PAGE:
we are not raising the tax rate “lest some generation get a worse deal than the previous.” on the contrary i am try to explain to people that that “generational theft” argument is a Big Lie. Just as interest rates go up and down, and the price of bread goes up and down, we may get a better or worse deal on our SS “investment.” But not much worse, and in any case, if we are going to eat when we get old, we will need our SS.
I’d ask you if you have a better plan, but I don’t want to hear some “if only” fantasy about every rising returns on stocks and bonds.
It is not my arithmetic, it is the SS trustee’s. See link provided by M.Jed. Most cohorts will get a slightly lower rate of return under the “payable” scenario (as compared to present), that’s not the end of the world, but not something to be ignored either.
If you think the trustee’s are lying, then I must ask why then do you support the system?
My plan is as stated in my last post, stick with the “payable” scenario and let things play out.
Your unwillingness to consider rate of return is why you cannot see the tail chasing that results from raising the tax rate. If you want to kill the program, make is so a large percentage receive a negative rate of return -then try to tell them it doesn’t matter.
try to imagine a mechanism whereby Social Security could “hurt the economy.”
i don’t think you can do it.
How can my buying bread to give to someone’s aged grandmother “hurt the economy”?
What the hell is an economy for?
i wish the hell you could read. “rate of return” what the hell do you think this post was about”?
the trustees are political appointees. they lie as much as they can get away with. the Big Liars are the Petersons.
i support the system because it works and will work forever unless idiot
unless idiots let the liars destroy it.
i tried to be nice, but what can you do with somone who reads an essay about rate of return and then complains about “not looking at rates of return”?
No need to imagine anything. In recent memory the current administration cut SS tax rates in order to stimulate the economy. This only makes sense if the administration considered SS taxes as a drag on the economy. And when the rates were re-instated many claimed that the higher rates would hurt the recovery.
If the trustees are lying, in which direction could we expect them to lie? Seems they ought to be lying (if they are lying) in direction of supporting the party in power, which is the Dem party. So, if anything, the Trustees are likely understating the problems with SS, see the more recent trustee reports here: http://www.ssa.gov/OACT/NOTES/ran5/index.html
Compare tables 4,5,and 6 in the Mar 2013 report. As in the 2005 report (created under Repub admin) rates of return are falling in most cohorts.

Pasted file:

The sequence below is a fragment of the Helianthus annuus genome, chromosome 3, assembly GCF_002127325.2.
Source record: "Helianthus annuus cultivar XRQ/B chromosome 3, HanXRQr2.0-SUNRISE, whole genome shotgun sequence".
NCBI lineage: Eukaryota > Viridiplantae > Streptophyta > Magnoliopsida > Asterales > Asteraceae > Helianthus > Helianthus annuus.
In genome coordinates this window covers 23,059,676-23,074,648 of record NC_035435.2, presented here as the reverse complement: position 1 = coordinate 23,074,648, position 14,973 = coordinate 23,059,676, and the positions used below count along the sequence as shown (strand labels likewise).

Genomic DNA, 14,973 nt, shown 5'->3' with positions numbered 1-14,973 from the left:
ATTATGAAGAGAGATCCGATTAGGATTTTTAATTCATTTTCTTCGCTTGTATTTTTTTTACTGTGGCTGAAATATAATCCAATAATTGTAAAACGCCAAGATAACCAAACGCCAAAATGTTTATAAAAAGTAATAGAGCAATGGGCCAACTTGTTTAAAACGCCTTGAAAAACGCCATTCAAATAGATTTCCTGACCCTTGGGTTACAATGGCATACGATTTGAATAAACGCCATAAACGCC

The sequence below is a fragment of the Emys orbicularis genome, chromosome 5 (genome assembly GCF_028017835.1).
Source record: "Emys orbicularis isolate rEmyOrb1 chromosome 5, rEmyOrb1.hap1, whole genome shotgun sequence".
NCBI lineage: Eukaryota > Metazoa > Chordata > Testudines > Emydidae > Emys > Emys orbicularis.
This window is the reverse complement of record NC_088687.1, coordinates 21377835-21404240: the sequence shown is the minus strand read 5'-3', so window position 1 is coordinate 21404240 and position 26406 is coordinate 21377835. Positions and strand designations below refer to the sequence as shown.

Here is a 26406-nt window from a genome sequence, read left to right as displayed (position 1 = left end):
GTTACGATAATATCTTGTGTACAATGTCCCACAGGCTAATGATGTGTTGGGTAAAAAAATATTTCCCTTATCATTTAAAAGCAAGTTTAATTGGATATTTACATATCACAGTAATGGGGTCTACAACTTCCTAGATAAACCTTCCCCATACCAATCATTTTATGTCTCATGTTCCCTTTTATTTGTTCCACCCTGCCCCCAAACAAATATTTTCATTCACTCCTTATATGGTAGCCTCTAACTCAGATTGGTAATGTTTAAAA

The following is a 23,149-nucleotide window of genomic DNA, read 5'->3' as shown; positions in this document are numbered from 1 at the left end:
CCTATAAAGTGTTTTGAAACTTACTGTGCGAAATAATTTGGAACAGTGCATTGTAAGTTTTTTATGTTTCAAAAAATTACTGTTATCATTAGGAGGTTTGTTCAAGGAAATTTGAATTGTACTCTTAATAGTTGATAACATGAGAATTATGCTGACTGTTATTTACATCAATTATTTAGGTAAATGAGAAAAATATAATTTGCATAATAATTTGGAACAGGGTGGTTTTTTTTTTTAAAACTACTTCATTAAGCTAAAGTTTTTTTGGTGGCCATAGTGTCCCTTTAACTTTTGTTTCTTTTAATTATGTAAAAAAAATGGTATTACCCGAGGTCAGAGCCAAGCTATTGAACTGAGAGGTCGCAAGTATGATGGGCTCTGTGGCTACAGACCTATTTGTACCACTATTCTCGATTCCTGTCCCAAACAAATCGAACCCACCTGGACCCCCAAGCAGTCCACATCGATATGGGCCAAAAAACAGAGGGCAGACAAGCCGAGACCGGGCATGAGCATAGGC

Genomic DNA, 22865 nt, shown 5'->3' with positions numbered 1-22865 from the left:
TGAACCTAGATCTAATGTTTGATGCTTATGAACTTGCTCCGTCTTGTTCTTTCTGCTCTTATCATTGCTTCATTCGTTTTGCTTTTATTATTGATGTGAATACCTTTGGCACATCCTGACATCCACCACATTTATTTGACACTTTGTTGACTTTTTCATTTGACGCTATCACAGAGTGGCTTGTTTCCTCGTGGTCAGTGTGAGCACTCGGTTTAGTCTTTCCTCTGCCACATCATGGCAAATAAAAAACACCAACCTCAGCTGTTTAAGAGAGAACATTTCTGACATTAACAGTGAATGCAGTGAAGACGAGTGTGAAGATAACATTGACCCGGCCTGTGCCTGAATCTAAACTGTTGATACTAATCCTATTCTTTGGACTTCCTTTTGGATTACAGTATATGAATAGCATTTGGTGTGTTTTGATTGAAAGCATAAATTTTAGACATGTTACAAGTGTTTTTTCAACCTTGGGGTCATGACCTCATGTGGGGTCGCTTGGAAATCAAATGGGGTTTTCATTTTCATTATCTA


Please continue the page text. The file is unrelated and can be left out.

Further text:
The system will only work forever if it is well managed. Politicians aren’t likely to see that is done.
there is no ponzi scheme here…raising the SS tax will NOT result in any dog-chasing-its-tail scenario. how could it?… we are not raising the tax rate “lest some generation get a worse deal than the previous.” -(end quote)
But it will result in dog chasing tail, because while raising the tax rate will essentially maintain the rates of return (compare tables 4 and 5), we will then have to raise them again at some point in order to maintain rates of return when those cohorts who will have worked under the increased rates begin to retire. And so on, and so on, and so on.
Thank you Michael
you restore my faith in humanity.
Hansberry you are an arithmetic moron.
The Administrations (foolish) cut in FICA was fully compensated by a offset in revenues from the General Fund making its impacts on e economy if anything an argument for progressive tax rates rather than an argument that FICA was a drag on the economy as such.
Dale and I opposed it at the time but if anything it’s ‘success’ undermines your argument rather than supporting it. The argument for a FICA cut is an argument for raising tax on capital and lowering it on labor compensation.
Thanks for playing our Home Game.
As to rate of return you totally ignore increase in real basket of goods terms (Rossers Equation) whil discounting insurance values to zero.
Put those together and no alternative actually suggested measures up. So what is your suggestion? Soylent Green futures?
Once again these are not my figures, they are the SS trustees figures, most people would be able to follow the link and realize that,
Due to the increases in SS tax rate and real growth in wages over time, later cohorts pay more into the system in real terms than earlier cohorts do over their working lives. That later cohorts will get back more in real terms at the same, or even a slightly reduced, rates of return should not be surprising.
The link provides much info on the Trustee’s methods, if you feel they are not properly accounting for the cost of the disability insurance provided by SS when calculating rates of return, you should take it up with them without delay.